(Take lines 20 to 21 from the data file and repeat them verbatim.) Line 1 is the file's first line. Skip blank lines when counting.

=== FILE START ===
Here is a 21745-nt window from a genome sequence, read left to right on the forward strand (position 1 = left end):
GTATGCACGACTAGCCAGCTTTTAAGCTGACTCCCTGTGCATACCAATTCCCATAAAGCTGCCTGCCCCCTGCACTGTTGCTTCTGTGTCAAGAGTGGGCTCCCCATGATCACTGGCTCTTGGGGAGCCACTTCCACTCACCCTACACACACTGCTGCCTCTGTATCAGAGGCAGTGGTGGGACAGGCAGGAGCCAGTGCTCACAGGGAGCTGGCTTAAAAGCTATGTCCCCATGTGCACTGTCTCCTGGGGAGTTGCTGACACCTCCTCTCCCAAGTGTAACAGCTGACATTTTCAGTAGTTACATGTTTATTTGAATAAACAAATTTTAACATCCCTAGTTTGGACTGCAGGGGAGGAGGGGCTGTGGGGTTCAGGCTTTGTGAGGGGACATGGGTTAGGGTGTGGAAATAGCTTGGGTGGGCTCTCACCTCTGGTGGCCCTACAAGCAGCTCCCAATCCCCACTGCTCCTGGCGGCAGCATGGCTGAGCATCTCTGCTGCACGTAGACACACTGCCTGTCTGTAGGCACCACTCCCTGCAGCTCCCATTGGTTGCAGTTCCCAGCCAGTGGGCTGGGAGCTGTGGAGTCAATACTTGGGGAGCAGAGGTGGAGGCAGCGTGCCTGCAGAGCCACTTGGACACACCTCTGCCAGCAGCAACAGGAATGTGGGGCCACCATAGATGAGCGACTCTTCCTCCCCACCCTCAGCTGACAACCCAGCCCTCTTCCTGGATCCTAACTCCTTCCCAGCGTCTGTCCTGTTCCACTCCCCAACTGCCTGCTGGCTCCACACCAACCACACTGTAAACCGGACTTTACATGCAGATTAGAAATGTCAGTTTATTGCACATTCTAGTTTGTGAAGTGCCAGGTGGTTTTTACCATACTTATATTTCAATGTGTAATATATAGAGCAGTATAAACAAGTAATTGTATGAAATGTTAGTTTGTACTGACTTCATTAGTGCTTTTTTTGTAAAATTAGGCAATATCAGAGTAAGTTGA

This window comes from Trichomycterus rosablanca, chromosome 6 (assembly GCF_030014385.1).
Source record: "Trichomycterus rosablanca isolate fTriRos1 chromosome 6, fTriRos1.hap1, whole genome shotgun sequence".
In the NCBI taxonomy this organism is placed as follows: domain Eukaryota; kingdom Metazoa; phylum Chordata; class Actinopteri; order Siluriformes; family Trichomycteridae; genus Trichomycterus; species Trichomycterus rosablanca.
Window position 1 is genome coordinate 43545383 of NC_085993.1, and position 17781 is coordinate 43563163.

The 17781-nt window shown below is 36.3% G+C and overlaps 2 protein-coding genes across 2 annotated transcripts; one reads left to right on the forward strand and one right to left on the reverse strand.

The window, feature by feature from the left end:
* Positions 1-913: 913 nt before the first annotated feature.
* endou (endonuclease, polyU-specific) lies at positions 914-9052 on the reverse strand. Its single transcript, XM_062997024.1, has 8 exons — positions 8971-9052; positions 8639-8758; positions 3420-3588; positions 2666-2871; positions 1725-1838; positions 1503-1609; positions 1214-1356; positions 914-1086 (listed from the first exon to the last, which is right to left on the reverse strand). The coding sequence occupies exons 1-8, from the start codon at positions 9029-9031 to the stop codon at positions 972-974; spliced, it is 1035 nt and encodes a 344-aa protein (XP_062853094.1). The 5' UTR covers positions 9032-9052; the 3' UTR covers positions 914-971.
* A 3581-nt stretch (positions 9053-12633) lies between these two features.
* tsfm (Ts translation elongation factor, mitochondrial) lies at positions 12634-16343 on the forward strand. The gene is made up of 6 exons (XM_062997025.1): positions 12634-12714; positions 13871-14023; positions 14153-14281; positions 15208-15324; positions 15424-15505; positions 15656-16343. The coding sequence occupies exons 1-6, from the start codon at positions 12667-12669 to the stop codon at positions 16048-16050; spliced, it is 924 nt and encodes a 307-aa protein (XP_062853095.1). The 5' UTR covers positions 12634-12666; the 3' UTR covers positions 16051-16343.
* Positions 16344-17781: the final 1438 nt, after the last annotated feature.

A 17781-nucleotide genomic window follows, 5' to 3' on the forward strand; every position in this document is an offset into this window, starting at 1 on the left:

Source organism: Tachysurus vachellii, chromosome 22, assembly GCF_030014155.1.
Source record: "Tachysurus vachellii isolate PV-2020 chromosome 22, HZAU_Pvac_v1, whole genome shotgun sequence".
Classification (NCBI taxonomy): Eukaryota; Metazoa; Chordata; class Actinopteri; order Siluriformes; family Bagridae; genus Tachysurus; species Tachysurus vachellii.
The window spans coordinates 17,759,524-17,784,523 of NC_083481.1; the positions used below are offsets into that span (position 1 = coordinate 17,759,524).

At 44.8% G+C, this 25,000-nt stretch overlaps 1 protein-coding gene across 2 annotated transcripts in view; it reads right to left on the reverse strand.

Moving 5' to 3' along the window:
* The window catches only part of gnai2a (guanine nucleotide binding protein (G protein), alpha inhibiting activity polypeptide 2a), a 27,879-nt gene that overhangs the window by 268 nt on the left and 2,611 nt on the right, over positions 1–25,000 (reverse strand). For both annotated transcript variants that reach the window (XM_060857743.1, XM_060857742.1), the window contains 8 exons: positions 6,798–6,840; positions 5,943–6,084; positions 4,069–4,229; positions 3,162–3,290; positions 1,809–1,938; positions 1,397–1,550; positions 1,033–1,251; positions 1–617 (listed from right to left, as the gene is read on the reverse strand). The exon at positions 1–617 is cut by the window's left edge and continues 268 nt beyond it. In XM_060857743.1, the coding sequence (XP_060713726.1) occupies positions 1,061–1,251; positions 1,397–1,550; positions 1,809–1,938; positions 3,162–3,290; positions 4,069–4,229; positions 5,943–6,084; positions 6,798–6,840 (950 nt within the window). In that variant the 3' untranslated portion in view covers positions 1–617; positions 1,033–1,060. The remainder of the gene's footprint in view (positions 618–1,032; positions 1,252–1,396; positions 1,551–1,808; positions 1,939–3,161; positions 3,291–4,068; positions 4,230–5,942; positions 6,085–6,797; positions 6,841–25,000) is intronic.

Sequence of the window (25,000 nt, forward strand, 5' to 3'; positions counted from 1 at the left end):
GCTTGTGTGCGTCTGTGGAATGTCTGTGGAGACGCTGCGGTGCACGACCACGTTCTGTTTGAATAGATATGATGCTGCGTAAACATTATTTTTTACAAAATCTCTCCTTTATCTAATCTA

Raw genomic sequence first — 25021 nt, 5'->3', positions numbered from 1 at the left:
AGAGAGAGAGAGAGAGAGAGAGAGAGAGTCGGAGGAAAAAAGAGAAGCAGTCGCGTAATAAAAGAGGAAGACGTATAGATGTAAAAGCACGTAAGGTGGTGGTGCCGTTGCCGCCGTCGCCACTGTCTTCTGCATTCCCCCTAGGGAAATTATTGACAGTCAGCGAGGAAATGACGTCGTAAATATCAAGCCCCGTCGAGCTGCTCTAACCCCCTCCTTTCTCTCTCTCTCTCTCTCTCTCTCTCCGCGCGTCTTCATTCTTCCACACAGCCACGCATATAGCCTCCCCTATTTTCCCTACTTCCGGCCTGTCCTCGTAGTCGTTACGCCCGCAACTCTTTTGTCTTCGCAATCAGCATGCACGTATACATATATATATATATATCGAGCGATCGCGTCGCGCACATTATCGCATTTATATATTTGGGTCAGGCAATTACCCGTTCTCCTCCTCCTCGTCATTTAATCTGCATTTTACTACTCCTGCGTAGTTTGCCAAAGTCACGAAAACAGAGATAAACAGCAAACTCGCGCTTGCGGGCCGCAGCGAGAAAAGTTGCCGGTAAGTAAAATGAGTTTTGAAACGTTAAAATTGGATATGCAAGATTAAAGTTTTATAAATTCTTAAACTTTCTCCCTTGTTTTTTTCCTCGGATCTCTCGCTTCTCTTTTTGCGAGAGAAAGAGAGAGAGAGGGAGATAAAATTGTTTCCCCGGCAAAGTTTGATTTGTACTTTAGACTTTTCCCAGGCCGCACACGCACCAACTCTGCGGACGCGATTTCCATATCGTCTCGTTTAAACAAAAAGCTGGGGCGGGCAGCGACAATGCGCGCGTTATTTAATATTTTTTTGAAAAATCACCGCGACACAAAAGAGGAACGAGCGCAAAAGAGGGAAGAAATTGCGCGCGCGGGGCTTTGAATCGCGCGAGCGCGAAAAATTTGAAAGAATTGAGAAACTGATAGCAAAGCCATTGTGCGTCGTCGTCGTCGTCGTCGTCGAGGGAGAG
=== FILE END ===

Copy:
Moving 5' to 3' along the window:
* The window catches only part of gnai2a (guanine nucleotide binding protein (G protein), alpha inhibiting activity polypeptide 2a), a 27,879-nt gene that overhangs the window by 268 nt on the left and 2,611 nt on the right, over positions 1–25,000 (reverse strand). For both annotated transcript variants that reach the window (XM_060857743.1, XM_060857742.1), the window contains 8 exons: positions 6,798–6,840; positions 5,943–6,084; positions 4,069–4,229; positions 3,162–3,290; positions 1,809–1,938; positions 1,397–1,550; positions 1,033–1,251; positions 1–617 (listed from right to left, as the gene is read on the reverse strand). The exon at positions 1–617 is cut by the window's left edge and continues 268 nt beyond it. In XM_060857743.1, the coding sequence (XP_060713726.1) occupies positions 1,061–1,251; positions 1,397–1,550; positions 1,809–1,938; positions 3,162–3,290; positions 4,069–4,229; positions 5,943–6,084; positions 6,798–6,840 (950 nt within the window). In that variant the 3' untranslated portion in view covers positions 1–617; positions 1,033–1,060. The remainder of the gene's footprint in view (positions 618–1,032; positions 1,252–1,396; positions 1,551–1,808; positions 1,939–3,161; positions 3,291–4,068; positions 4,230–5,942; positions 6,085–6,797; positions 6,841–25,000) is intronic.